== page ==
I heard Bob Geldof on the news today, talking about how he blames himself for the death of his daughter Peaches.
It’s well documented that Peaches, who was mum to two little boys Phaedra and Astala, died from a heroin overdose. Her body was discovered by husband Tom Cohen at their home in Kent. She was alone with her 11-month-old son when she died.
According to the inquest which took place after her death, Peaches was taking heroin for a couple of months before her death. She had been on the heroin substitute methadone for two and a half years.
In an interview with ITV News, Sir Bob today described himself as “the father who is responsible and clearly failed”. He added that he knew Peaches was taking heroin prior to her death.
I know there’ll be those who say Peaches deserves no sympathy, or that Sir Bob may be right to blame himself, but I vehemently disagree. Unless you’ve encountered addiction first-hand or seen someone you love battle to overcome an addiction, you don’t really have the right to judge, in my view.
And as a parent, there but for the grace of God go all of us. We each of us hope for the best for our children. We do everything we can to give them the best opportunities in life, and to pave the way for them to grow into healthy, whole human beings - but none of us can guarantee that circumstances beyond our control won’t one day drive our kids to drink or drugs. That’s the nature of parenting. In the words of Anne Frank, parents can only give good advice or put them on the right paths, but the final forming of a person’s character lies in their own hands.
When you hold your tiny newborn baby in your arms or watch your rambunctious toddler sleeping, it seems impossible to imagine that dear soul ever coming to any kind of harm. The very thought is the stuff of any parent’s nightmares.
So I can’t comprehend what it must be like to be Sir Bob and to feel the acute pain that comes from carrying such a heavy burden of guilt when a child dies in such tragic circumstances.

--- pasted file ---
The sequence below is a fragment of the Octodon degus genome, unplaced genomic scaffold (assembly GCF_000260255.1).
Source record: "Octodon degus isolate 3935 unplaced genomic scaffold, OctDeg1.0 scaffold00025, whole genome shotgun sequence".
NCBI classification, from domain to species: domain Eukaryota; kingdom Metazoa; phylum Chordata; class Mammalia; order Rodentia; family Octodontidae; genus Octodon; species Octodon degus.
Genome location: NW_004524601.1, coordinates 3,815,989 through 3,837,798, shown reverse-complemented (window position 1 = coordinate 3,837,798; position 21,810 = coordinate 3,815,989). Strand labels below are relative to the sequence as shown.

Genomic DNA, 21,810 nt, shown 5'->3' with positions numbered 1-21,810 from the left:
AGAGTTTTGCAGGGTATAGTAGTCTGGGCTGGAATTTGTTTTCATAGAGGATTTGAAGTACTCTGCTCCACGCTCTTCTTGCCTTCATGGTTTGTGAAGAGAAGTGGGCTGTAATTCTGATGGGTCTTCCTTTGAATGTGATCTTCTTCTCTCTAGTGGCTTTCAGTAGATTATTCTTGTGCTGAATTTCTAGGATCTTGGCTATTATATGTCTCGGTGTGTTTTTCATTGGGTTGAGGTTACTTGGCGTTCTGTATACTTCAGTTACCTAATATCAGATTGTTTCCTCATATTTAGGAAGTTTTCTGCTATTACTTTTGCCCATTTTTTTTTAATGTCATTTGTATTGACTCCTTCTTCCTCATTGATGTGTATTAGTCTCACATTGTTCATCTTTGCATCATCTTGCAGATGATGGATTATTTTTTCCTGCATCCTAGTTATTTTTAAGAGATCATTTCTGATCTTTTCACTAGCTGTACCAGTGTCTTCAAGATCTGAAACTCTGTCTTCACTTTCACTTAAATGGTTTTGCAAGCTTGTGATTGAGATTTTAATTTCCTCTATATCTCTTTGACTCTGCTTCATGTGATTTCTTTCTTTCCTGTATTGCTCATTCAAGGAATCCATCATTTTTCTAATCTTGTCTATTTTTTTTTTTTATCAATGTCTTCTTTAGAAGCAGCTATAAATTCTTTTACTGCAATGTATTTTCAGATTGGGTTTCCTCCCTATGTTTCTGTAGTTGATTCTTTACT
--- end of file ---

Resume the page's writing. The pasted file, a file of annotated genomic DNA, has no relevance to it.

I don’t think anyone in their right mind would consider Sir Bob culpable for the death of his daughter Peaches, but I understand that blaming yourself is second nature when you’re a parent. It takes more than most of us have got to weather loss like Sir Bob’s and come out the other side without believing that our choices as a parent might have in some way contributed to the tragedy.
But that’s the true nature of addiction - it ravages the hearts and mind of an addict’s extended family, as well as the health and wellbeing of the person in its clutches.
At the time of Peaches’ death her former nanny, Anita Debney, spoke poignantly about the joy she shared with Peaches “in her beautiful babies”. She said Peaches “blossomed in motherhood and excelled at raising the sweetest, happiest babies in the world” and spoke up for the needs of babies everywhere, adding that “lives had been changed” as a result. She added that Peaches had left “a wonderful legacy to the world”.
I sincerely hope that Sir Bob will one day move past the pain of parental guilt in the wake of Peaches’ death to recognise that rather than being to blame, he is partly to thank for that legacy. And if nothing else, he certainly played a part in shaping her into a devoted mother to two sons whom she clearly adored. No amount of blame can take that away, and no addiction can ever change it.